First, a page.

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I'm trying to write a sub that takes a coderef parameter. My sub does some initialization, calls the coderef, then does some cleanup.

I need to call the coderef using the same context (scalar, list, void context) that my sub was called in. The only way I can think of is something like this:

sub perform {
    my ($self, $code) = @_;

    # do some initialization...

    my @ret;
    my $ret;

    if (not defined wantarray) {
        $code->();
    } elsif (wantarray) {
        @ret = $code->();
    } else {
        $ret = $code->();
    }

    # do some cleanup...

    if (not defined wantarray) {
        return;
    } elsif (wantarray) {
        return @ret;
    } else {
        return $ret;
    }
}

Obviously there's a good deal of redundancy in this code. Is there any way to reduce or eliminate any of this redundancy?

EDIT   I later realized that I need to run $code->() in an eval block so that the cleanup runs even if the code dies. Adding eval support, and combining the suggestions of user502515 and cjm, here's what I've come up with.

sub perform {
    my ($self, $code) = @_;

    # do some initialization...

    my $w = wantarray;
    return sub {
        my $error = $@;

        # do some cleanup...

        die $error if $error;   # propagate exception
        return $w ? @_ : $_[0];
    }->(eval { $w ? $code->() : scalar($code->()) });
}

This gets rid of the redundancy, though unfortunately now the control flow is a little harder to follow.

share|improve this question
1  
I should also point out that if do some cleanup... were not necessary, the entire function could be reduced to return $code->(), and the context would automatically be inherited by the called subroutine. Unfortunately, though, the cleanup is necessary. –  Will Nov 28 '10 at 0:09
    
“perform”? Is this code for a circus? –  tchrist Nov 28 '10 at 2:00

3 Answers 3

up vote 1 down vote accepted

You can exclude the !defined wantarray case early, because there is no cleanup to do (since $code->()'s result, if any, wasn't stored). That removes one case from the remaining function, making it simpler.

Second, you can move the cleanup stuff into its own function. Something like this came to my mind:

sub perform
{
    my($self, $code) = @_;
    if (!defined(wantarray)) {
            $code->();
            return;
    }
    return wantarray ? &cleanup($code->()) : &cleanup(scalar($code->()));
}
share|improve this answer
1  
Unfortunately the cleanup needs to happen always, even when called from void context. But I like your suggestion of using a separate cleanup subroutine to automatically supply context to the called subroutine. –  Will Nov 28 '10 at 0:40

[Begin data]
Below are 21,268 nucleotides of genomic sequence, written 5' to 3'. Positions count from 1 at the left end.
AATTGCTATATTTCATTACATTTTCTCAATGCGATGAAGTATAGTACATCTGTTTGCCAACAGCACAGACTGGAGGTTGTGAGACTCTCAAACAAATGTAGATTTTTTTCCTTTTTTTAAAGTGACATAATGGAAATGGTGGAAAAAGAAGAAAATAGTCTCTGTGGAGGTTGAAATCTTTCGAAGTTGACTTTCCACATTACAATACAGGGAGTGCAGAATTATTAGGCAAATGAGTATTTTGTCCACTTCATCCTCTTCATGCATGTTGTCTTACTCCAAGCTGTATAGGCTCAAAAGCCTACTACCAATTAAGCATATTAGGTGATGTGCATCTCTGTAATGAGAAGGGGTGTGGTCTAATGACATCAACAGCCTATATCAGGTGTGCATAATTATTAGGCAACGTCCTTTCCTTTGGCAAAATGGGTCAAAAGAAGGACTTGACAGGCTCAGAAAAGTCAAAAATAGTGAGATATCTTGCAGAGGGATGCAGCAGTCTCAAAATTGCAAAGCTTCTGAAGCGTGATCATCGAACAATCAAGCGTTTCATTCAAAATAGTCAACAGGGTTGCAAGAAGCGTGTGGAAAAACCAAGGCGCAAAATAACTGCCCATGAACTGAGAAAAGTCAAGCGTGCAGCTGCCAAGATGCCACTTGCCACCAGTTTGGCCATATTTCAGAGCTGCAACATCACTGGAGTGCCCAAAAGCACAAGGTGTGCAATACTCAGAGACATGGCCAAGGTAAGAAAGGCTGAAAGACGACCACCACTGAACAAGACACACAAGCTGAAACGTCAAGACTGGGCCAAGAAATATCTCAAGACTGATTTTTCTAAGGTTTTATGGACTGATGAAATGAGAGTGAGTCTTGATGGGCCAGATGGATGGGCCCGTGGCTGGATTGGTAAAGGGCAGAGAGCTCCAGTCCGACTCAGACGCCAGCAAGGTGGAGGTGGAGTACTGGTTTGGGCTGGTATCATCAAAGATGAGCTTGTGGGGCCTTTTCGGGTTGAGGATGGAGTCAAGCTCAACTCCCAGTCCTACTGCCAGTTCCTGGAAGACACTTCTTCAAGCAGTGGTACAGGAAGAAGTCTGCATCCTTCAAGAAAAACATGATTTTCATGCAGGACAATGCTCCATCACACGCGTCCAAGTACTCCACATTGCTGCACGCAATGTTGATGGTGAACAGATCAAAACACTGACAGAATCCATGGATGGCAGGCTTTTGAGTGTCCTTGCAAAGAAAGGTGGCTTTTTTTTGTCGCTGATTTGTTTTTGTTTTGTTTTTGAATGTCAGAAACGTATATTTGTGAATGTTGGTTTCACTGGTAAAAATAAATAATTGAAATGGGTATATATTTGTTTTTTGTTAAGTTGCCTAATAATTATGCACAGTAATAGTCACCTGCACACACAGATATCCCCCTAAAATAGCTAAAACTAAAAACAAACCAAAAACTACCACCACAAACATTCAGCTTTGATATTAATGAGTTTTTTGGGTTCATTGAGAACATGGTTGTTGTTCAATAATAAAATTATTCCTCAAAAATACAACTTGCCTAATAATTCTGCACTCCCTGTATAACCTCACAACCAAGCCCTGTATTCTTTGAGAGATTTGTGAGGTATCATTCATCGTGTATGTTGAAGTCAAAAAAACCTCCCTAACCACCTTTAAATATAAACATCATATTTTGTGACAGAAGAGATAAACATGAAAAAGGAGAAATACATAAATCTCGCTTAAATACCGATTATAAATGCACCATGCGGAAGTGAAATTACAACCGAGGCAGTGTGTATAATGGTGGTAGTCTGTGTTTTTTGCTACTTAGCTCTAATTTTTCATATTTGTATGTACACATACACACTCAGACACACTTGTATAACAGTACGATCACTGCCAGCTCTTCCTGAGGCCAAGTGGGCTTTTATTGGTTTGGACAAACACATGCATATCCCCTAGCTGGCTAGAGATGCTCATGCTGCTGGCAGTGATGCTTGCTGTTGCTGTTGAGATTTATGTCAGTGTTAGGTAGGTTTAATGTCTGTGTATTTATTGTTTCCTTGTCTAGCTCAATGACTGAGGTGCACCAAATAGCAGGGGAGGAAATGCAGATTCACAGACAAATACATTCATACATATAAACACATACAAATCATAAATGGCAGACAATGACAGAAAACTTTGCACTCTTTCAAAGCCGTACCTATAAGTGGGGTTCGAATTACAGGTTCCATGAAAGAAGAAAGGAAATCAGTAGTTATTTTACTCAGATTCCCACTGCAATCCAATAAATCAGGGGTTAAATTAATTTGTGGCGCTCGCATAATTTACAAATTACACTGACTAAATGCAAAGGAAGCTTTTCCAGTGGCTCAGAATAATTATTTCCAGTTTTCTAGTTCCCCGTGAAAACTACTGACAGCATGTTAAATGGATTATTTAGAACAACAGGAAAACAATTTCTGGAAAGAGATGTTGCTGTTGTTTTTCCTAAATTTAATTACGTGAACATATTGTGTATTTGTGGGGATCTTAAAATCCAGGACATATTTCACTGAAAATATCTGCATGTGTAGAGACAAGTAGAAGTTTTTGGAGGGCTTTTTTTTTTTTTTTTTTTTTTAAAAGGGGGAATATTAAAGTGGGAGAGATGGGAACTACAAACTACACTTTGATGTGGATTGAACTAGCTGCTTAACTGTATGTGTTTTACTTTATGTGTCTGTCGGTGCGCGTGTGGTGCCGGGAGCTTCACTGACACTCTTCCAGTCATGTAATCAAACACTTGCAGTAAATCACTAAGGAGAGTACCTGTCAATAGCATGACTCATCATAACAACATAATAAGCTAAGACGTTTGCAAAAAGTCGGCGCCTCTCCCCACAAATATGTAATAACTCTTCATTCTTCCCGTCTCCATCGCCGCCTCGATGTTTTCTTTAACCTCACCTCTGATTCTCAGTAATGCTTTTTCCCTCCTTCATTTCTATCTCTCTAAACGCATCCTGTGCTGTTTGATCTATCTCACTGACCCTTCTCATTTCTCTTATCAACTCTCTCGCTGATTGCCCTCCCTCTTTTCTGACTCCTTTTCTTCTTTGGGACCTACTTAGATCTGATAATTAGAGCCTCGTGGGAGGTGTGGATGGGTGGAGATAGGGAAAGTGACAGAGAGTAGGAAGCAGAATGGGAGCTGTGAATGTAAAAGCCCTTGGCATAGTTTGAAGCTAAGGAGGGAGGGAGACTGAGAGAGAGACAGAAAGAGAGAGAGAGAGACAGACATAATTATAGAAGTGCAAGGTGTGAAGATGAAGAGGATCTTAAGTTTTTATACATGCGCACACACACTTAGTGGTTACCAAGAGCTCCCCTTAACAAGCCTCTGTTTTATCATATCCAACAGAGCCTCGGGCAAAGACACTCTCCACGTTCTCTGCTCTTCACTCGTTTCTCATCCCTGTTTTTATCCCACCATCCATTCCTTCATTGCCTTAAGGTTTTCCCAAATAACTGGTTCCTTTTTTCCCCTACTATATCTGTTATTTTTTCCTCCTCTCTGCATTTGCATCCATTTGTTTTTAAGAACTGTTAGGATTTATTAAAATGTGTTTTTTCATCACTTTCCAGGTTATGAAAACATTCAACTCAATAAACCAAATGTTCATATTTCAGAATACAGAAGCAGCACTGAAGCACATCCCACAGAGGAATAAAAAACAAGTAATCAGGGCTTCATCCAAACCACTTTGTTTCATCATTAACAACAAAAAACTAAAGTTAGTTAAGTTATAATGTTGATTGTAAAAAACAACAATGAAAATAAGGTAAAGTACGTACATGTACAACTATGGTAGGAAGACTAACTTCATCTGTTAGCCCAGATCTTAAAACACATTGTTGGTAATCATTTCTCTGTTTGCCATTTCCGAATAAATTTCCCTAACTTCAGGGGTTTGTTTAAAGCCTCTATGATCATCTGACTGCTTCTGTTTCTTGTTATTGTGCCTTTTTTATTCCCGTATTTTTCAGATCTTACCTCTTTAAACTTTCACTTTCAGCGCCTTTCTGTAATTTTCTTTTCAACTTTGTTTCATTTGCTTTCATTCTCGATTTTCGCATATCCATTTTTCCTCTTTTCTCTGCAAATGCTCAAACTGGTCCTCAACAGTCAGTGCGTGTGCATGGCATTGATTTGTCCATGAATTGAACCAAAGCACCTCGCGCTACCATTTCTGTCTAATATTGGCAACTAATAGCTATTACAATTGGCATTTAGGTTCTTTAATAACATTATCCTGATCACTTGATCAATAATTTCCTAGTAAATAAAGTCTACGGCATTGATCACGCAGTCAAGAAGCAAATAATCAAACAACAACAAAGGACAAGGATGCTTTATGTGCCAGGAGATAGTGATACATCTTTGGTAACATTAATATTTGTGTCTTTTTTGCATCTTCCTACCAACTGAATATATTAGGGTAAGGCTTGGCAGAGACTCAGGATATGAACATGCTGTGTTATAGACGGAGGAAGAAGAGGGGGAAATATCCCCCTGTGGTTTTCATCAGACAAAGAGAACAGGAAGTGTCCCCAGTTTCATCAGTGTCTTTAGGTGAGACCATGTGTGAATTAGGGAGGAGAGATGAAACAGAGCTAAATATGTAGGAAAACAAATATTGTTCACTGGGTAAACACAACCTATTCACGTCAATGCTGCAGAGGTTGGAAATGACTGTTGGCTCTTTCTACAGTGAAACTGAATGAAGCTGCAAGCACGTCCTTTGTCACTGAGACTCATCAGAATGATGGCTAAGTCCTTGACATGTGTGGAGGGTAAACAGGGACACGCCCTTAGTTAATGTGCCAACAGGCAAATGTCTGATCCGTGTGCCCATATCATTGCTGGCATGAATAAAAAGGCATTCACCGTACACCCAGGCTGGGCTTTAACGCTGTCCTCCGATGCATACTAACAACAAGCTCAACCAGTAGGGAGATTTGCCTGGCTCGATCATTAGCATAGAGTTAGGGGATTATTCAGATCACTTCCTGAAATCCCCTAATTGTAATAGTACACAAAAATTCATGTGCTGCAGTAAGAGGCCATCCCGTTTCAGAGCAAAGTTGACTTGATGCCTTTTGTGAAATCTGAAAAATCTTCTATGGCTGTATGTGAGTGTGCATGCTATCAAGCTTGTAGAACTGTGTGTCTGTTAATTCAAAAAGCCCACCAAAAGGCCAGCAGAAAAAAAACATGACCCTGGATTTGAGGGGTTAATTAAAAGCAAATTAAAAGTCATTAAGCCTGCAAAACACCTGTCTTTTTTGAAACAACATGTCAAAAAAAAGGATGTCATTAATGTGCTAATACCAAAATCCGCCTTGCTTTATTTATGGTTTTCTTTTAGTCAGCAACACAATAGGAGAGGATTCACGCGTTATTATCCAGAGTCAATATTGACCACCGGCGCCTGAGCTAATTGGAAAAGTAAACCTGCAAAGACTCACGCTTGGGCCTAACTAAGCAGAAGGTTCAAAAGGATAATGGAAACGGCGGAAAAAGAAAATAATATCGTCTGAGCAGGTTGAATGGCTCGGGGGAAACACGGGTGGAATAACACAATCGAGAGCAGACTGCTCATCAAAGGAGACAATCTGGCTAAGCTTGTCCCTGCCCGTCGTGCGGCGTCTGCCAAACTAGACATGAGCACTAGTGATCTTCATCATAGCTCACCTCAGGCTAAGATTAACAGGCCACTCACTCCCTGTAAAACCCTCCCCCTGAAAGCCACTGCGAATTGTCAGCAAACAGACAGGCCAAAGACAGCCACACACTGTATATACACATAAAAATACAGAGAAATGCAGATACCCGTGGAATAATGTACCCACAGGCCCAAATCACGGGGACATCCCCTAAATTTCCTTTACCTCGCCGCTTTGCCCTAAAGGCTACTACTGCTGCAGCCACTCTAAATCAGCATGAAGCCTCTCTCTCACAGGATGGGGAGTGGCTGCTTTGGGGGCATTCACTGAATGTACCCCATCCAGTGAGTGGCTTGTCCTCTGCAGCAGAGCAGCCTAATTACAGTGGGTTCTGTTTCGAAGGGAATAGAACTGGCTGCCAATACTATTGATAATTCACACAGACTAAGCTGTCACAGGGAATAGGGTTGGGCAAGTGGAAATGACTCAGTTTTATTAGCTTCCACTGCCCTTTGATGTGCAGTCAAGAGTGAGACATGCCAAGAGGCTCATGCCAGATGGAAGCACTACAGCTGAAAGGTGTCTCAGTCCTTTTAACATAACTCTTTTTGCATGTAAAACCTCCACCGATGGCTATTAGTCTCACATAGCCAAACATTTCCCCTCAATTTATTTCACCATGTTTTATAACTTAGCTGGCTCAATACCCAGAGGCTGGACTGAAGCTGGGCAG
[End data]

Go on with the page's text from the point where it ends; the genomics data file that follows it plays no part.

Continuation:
I think I'd do it like this:

sub perform {
    my ($self, $code) = @_;

    # do some initialization...

    my @ret;
    if (not defined wantarray) {
        $code->();
    } else {
        @ret = wantarray ? $code->() : scalar $code->();
    }

    # do some cleanup...

    return wantarray ? @ret : $ret[0];
}

You still have two wantarray checks, but then your cleanup function was going to need one in order to correctly return the value(s) it was passed in. You don't need to worry about the undef case in the second check, because in that case it doesn't matter what perform returns.

share|improve this answer

Check out the Contextual::Return module on CPAN. I think it allows you to do what you want (and probably a whole lot more).

share|improve this answer
    
I second this. Even though it's the usual bizarre-Damianized interface, it does solve problems for this, even if it's overkill. –  Randal Schwartz Nov 28 '10 at 3:37
2  
I don't see how Contextual::Return adds anything except another dependency. This really isn't the problem it's trying to solve. It doesn't help you pass the correct context to the coderef, which is really the harder half of this problem. And return wantarray ? @ret : $ret[0]; is hardly complex enough to warrant loading a module to "simplify" it. –  cjm Nov 28 '10 at 6:06
    
@cjm: thanks for the edit...when is the CPAN page going to provide a generic link to whatever module? It is a nuisance - I haven't yet memorized the 'correct' way to get to a specific module without the version, and following your link ends up with the link I gave (today; I know it could change at any time). If there's meant to be a canonical link, it would be helpful if the site would give a way to get it! –  Jonathan Leffler Nov 28 '10 at 6:18
    
if you look in the upper right corner of the CPAN page (right above the picture of the author), you'll see the word "permalink". That's the link you want. –  cjm Nov 28 '10 at 6:41
    
@cjm: OK - thanks. Blind as ever... –  Jonathan Leffler Nov 28 '10 at 15:36

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